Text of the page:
Trip arm 54 is reset by a reset button 74 which presses the trip arm 54 against the top portions of bellows 48. Reset button 74 can be spring loaded, if desired, to return it'to its set position. As fluid is displaced from any of the bed guard rail detectors -14, one or more of the bellows 48 is caused to expand pushing up the trip arm 54 until it reaches the trip point of toggle arm 62 whereupon toggle arm 62 makes contact with contact pins 76 on a contact board 77.

Contact pins 76 are electrically connected to a pair of standoffs 78 and 79. One contact 81 of a toggle switch '80 is connected to standoff 78. Standoff 79 is connected to a contact 82 of a jack 86. A second contact 83 ofjack 86 is connected to a second contact 85 of switch 80. The cordf34 is also connected to contacts 82 and 83. Cord 34 has a plug 84 at the other end thereof. Plug 84, which is at the end of the bed guard system output cord, is inserted in the normal patient call button jack in the wall patient call-box 38. The'normal patient call button 40 is applied to jack 86 in the box 52 so that the bed guard system can be used in the bed guard mode and patient call mode, simultaneously. Switch 80 permits the bed guard system to be disabled and yet permit the patient call button to be still used. In other applications where there is no patient call box, the contacts can be used to actuate an alarm ,(not shown).

Operation of the system occurs when switch 80 is switched to the enable" position and reset button 74 is depressed. The system is thus armed. As a patient tries to getover a side rail or footboard, he exerts enough pressure on the detector to force sufficient fluid into one of the bellows 48. As the bellows extends, trip arm 54 turns up and toggle arm moves toward contact board 77. At a certain position determined by sensitivity adjust arm 70, toggle action due to spring force from spring 66 takes over and snaps toggle arm 62 against contact pins 76 which sets off an alarm. Simultaneously, as toggle action occurs. the trip arm's upward movement forces the reset button to the uncocked position.

FIGS. 4A and 4B illustrate an alternate transducer which may be used in place of the bellows 48 in the bed guard control unit and comprises a housing 88 containing a rolling diaphragm 90. A rolling diaphragm is illustrated in H6. 4B and it is inserted in the inverted position of the housing 88. A piston 92 sits in the rolling diaphragm 90. Fluid from a bed guard rail detector is applied to an inlet 94. The reason for using a rolling diaphragm rather than a conventional diaphragm is to get large displacement. On conventional diaphragms only minimal displacement can be obtained. wherein with a rolling type diaphragm displacement on the order of four tenths of an inch can be obtained. Applying fluid to the diaphragm 90 will cause piston 92 to move upward and cause trip arm 54 (FIG. 3), to be rotated. as described hereinbefore. Piston 92 can be spring loaded, if desired. 1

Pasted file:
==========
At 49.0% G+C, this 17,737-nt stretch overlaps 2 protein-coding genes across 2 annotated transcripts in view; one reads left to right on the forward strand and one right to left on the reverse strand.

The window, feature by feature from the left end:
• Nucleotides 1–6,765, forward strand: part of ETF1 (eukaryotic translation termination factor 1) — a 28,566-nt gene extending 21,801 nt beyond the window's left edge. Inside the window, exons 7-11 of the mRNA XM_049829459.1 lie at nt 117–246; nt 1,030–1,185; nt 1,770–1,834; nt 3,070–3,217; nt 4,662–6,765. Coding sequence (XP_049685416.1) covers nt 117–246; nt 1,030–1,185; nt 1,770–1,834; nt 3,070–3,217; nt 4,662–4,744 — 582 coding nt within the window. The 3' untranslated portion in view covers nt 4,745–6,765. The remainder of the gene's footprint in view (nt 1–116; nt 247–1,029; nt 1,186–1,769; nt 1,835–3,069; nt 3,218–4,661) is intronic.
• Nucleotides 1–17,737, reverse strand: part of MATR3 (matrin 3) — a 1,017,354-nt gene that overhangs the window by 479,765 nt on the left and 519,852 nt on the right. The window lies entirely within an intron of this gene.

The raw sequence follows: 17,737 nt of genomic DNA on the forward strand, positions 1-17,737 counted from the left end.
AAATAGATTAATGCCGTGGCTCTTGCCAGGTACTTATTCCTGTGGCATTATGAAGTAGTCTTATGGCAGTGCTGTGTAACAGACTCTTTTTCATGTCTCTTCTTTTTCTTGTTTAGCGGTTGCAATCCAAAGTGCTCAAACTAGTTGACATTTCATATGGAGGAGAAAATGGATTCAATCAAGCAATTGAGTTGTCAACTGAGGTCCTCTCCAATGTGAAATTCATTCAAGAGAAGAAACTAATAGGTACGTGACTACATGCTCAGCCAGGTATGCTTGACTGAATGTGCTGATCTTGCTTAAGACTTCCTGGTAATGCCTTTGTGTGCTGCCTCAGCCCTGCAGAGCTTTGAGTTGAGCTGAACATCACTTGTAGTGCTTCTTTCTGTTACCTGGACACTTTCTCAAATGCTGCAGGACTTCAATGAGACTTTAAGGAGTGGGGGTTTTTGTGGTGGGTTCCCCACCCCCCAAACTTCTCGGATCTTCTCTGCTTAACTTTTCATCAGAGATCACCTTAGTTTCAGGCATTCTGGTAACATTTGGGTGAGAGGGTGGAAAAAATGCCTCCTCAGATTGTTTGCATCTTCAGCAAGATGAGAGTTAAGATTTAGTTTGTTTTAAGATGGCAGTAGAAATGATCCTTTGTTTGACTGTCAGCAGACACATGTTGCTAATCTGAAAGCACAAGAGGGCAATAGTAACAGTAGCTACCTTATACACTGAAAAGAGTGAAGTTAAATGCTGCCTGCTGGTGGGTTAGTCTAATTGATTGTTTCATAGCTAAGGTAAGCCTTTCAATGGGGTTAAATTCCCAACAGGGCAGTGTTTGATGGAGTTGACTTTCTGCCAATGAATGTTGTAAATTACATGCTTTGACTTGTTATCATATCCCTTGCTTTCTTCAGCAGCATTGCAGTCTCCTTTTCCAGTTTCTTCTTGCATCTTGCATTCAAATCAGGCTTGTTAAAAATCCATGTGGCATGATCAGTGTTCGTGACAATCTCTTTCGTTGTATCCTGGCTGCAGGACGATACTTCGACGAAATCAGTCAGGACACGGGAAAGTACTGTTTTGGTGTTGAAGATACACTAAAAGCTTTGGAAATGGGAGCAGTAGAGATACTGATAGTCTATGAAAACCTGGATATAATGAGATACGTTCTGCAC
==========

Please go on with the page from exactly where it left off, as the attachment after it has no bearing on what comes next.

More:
In an alternate embodiment rather than merely making contact when sufficient displacement is achieved, a rotating cam can be used to provide a coded alarm which would be different from a mere patients call and, therefore, promote a much quicker response from the listener. A control unit of this type is illustrated in FIGS. 5A and 5B. 3

Control unit 100 comprises a number of transducers 102 arranged in a housing 101. In this embodiment rolling diaphragm pressure responsive transducers as previously described in FIG. 4 are used. Bed guard rail detectors are coupled to the inputs 104 of transducers 102. The system is set by providing counterclockwise rotation to a reset arm 104; that is. reset arm 104 is pressed down to reset the system. Reset arm 104 has a contact cam 106 and a reset arm extension 108 thereon. When reset arm 104 reaches the reset position (the position shown in the drawing), reset arm extension 108'engages a toggle arm 110, as shown. Toggle arm 1 l0 pivots about a point 112 and is further coupled to housing 101 by way ofa latch spring 114. When the reset arm 104 is pushed down, it is carried past center and pushes a trip arm 116 to its set position against the piston rods 118 of transducers 102. When the reset arm 104 is released after being reset, it will return to its center position, as shown in the drawing, being stopped thereby by latch spring 114. Also, when the reset arm is pushed down, a piston rod 120 ofa timer 122 will fall down onto the reset arm setting timer 122, which is a pneumatic timer filled with air. Reset arm 104 also pulls down a power spring 124.

The control unit also contains a toggle arm 126, a toggle spring 128, and a sensitivity adjust arm 130, as in the embodiment of FIG. 3. Also as in the embodiment of FIG. 3, sensitivity adjust arm has a number of positions and is mounted in detents in the front plate of the control unit (not shown).